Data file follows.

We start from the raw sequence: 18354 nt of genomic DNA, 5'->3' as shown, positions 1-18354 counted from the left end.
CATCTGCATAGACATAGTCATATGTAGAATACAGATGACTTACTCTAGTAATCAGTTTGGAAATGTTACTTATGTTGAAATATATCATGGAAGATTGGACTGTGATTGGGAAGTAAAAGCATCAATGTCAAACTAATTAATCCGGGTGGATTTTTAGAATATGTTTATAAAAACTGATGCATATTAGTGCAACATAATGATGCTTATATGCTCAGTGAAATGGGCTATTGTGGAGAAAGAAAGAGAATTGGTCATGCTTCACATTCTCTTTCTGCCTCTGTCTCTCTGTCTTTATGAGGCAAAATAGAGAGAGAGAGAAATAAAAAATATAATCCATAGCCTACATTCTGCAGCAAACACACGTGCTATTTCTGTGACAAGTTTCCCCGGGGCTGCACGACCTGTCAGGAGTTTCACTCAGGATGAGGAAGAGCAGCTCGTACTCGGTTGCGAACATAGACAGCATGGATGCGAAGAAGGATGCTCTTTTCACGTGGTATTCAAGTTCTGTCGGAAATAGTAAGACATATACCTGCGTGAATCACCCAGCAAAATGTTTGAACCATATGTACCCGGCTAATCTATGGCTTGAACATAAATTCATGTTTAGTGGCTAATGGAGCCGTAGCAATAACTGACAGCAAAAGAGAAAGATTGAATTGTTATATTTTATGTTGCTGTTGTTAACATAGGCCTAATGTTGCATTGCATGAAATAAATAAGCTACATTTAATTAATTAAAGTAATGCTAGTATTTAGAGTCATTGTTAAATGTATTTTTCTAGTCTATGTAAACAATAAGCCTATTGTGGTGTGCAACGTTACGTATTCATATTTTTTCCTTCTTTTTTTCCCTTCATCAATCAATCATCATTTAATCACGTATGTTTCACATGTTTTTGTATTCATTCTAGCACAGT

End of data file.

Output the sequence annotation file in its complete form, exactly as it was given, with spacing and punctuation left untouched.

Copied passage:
We start from the raw sequence: 18354 nt of genomic DNA, 5'->3' as shown, positions 1-18354 counted from the left end.
CATCTGCATAGACATAGTCATATGTAGAATACAGATGACTTACTCTAGTAATCAGTTTGGAAATGTTACTTATGTTGAAATATATCATGGAAGATTGGACTGTGATTGGGAAGTAAAAGCATCAATGTCAAACTAATTAATCCGGGTGGATTTTTAGAATATGTTTATAAAAACTGATGCATATTAGTGCAACATAATGATGCTTATATGCTCAGTGAAATGGGCTATTGTGGAGAAAGAAAGAGAATTGGTCATGCTTCACATTCTCTTTCTGCCTCTGTCTCTCTGTCTTTATGAGGCAAAATAGAGAGAGAGAGAAATAAAAAATATAATCCATAGCCTACATTCTGCAGCAAACACACGTGCTATTTCTGTGACAAGTTTCCCCGGGGCTGCACGACCTGTCAGGAGTTTCACTCAGGATGAGGAAGAGCAGCTCGTACTCGGTTGCGAACATAGACAGCATGGATGCGAAGAAGGATGCTCTTTTCACGTGGTATTCAAGTTCTGTCGGAAATAGTAAGACATATACCTGCGTGAATCACCCAGCAAAATGTTTGAACCATATGTACCCGGCTAATCTATGGCTTGAACATAAATTCATGTTTAGTGGCTAATGGAGCCGTAGCAATAACTGACAGCAAAAGAGAAAGATTGAATTGTTATATTTTATGTTGCTGTTGTTAACATAGGCCTAATGTTGCATTGCATGAAATAAATAAGCTACATTTAATTAATTAAAGTAATGCTAGTATTTAGAGTCATTGTTAAATGTATTTTTCTAGTCTATGTAAACAATAAGCCTATTGTGGTGTGCAACGTTACGTATTCATATTTTTTCCTTCTTTTTTTCCCTTCATCAATCAATCATCATTTAATCACGTATGTTTCACATGTTTTTGTATTCATTCTAGCACAGT